Distraction is a common way for many of us to respond to anxiety. When feeling overwhelmed, we resort to diversions—like checking social media during a meeting, binge-watching shows instead of catching up on bills, or scrolling texts when we should be working.

Apparently, this behavior is biological. According to an article in the “Harvard Business Review,” there’s a complex association between distraction and our survival instincts. Basically, we’ve learned to use distraction as a means of feeling better when faced with uncertainty and anxiety.

But many modern distractions aren’t that helpful, so these behaviors just end up undermining our focus. And it’s a vicious cycle. The more we rely on distractions, the more we become habituated to them, until we’re increasingly reaching for the phone, daydreaming, or scrolling our news feed for a fix. (On average, people worldwide with Internet access spend 2.5 hours each day on social media, according to a 2022 report.)

With practice, however, it’s possible to create habits that support enhanced focus. One of the most powerful is mindful meditation. Before you stop reading, this is simply the practice of intentionally focusing your attention on the present moment without judgment. And it’s not as hard as you might think.

Mindfulness meditation coach Kimber Green offers four simple tips on how to make yourself more distraction-proof. Practice these strategies, she says, and your focus will improve over time.

1. Start small.

Just as you wouldn’t train for a marathon by running the whole 26 miles for your first workout, don’t begin your focusing practice with an activity that takes a lot of brain power. Instead, turn a laser focus to tasks that you do every day and can’t postpone, such as brushing your teeth. But while you’re brushing, clear your mind and focus just on that activity—no planning dinner while swishing or creating mental checklists while rinsing.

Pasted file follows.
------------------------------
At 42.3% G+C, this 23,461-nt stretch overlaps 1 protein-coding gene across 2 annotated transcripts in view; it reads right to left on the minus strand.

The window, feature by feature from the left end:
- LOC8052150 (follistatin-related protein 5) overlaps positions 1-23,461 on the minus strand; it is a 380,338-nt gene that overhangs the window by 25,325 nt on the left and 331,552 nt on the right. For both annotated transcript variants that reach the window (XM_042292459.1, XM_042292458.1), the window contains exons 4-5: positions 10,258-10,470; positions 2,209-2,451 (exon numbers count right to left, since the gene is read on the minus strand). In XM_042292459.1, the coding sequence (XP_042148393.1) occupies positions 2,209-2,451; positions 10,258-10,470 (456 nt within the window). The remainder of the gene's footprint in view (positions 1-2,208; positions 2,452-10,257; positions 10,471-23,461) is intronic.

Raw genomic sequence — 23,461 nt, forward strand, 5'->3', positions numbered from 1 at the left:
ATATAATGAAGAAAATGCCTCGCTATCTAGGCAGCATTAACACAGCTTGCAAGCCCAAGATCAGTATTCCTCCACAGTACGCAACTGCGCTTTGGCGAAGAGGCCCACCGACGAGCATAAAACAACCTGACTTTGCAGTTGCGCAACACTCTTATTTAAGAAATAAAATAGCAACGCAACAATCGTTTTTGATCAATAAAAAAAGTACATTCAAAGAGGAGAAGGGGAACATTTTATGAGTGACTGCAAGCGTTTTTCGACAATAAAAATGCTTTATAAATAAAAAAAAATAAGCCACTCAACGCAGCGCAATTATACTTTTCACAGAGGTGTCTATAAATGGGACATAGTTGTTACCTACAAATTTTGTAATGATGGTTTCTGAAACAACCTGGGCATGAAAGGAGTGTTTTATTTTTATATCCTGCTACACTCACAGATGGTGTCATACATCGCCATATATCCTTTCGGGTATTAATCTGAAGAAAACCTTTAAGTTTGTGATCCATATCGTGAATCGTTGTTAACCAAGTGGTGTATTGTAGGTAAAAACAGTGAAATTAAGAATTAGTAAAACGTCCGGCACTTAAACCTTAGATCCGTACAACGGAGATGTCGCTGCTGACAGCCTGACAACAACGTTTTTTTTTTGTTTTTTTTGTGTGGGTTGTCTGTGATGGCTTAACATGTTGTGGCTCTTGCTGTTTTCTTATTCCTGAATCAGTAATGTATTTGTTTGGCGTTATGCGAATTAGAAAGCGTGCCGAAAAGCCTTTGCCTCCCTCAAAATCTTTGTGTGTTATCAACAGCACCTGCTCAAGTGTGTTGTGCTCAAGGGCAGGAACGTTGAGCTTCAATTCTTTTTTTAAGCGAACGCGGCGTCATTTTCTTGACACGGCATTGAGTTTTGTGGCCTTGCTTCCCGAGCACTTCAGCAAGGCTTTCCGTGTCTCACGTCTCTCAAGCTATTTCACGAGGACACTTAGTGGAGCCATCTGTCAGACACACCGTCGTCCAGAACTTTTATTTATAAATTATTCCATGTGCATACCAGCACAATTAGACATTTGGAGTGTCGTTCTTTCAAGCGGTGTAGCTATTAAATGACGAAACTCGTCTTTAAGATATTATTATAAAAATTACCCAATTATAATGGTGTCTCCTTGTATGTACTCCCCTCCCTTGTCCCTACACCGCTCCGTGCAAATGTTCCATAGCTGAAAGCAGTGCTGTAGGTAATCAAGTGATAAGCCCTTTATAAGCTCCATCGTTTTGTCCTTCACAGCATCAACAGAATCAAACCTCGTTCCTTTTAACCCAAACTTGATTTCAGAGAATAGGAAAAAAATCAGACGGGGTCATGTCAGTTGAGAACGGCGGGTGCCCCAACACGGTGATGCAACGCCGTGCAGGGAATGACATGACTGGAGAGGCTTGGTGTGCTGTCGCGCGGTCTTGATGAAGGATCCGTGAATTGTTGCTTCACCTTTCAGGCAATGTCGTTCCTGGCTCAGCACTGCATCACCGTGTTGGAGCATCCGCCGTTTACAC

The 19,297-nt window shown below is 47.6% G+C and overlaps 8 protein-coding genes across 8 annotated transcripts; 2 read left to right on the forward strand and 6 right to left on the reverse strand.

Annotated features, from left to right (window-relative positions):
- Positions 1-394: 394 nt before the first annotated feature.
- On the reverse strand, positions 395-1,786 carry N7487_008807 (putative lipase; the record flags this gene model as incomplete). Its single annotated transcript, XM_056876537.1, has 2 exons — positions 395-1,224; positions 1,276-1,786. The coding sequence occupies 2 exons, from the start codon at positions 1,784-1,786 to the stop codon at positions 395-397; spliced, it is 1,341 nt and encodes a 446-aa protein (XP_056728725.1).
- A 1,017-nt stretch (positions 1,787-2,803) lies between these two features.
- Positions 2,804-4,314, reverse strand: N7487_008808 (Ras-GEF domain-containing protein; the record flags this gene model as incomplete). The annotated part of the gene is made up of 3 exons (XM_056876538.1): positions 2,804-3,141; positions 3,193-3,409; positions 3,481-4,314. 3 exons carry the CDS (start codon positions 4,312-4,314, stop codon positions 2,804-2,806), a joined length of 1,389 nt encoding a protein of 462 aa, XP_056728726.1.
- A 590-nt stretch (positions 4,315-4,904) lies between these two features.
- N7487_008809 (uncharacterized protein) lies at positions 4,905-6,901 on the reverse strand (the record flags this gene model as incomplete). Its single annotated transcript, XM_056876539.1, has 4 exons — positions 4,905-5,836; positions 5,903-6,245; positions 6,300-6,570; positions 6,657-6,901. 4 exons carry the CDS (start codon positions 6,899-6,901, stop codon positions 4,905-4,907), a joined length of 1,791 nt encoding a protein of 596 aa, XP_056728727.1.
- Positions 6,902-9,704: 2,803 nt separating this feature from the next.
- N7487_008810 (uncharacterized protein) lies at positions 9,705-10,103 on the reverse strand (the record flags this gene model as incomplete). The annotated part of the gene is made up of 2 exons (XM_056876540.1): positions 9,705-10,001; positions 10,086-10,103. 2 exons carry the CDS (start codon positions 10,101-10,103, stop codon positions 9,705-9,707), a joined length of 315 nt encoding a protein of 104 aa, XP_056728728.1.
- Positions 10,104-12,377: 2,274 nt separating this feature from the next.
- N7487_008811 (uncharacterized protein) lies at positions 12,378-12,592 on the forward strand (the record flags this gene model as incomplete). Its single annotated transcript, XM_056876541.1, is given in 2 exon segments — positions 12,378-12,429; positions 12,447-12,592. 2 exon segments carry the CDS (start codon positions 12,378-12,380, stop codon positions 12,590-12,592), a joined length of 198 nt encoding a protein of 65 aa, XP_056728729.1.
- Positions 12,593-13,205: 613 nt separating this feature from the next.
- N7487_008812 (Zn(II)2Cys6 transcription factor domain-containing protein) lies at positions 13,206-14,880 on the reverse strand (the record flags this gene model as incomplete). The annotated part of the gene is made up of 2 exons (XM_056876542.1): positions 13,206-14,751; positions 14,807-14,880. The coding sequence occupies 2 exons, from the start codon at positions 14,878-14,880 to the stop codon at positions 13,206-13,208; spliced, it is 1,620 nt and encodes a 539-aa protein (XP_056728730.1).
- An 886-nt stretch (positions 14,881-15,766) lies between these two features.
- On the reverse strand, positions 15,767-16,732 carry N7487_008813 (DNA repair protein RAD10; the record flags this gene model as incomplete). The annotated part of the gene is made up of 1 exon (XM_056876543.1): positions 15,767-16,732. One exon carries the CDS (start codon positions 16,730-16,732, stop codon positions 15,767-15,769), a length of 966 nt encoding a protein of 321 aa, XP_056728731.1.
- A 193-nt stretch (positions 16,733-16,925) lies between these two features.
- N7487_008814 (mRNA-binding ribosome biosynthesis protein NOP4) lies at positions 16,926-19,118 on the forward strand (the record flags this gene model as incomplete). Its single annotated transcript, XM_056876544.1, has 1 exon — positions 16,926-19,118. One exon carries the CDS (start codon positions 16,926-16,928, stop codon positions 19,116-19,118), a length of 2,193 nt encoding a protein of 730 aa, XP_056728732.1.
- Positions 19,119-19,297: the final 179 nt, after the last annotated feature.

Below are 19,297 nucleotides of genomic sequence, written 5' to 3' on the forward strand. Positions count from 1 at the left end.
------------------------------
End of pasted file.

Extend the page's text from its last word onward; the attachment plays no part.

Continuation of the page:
Find your mindless moment—whether it’s teeth-brushing, taking out the trash, or making the bed—and reframe it as a focus break. You also can try meQ’s 5-minute Focus Meditation.

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2. Get used to silence.

A lot of us like to crank songs and sing loudly in the car while driving. But Green counsels her clients to drive in silence, something she calls “shockingly hard.”

“Don’t put on your radio, any music, or the news,” she says. Start simply with short drives, and then gradually work up to longer stints. Over time, you’ll decrease your dependence on constant information and stimulation. “You’re building resilience over time,” she says, “even if it feels awful at first.”

Not a driver? That’s OK. Try taking public transportation without earbuds or cleaning the house without turning on the TV.

3. Find a partner.

Accountability matters. Just as a workout partner can help you stick to an exercise routine, a friend can help you be more accountable to a focus practice. The idea is that you do an activity together, but in silence. So make sure the person you choose is someone with whom you’re comfortable being quiet. A few minutes of catch-up is fine, but you need to be in agreement about when the silence starts and ends. Physical activities, such as walking, running, or yoga, naturally lend themselves to this practice. But you can read, journal, or do a project together as well.

“Shared presence with people is powerful, when you don’t feel like you need to fill in the space with information,” Green says, especially because we so often feel compelled to appear upbeat or happy in public. “Here, you don’t have to be anything. You don’t have to be in a good mood. You just have to be present. Don’t fill in the space.”

4. Expect it to be hard at first.

Abandoning your “scanning” routine to immerse in one activity is tough. Green compares it to someone placing warm cookies just beyond reach—you’ll want to grab for that treat, whether it’s the dopamine hit you get from Instagram or the mental satisfaction of making a grocery list.

“Focusing might feel painful. It will feel boring,” Green says. “You actually have to endure it—even if we do want more calm, there’s a part of our brain that craves more information, so we have to be willing to take a hit.”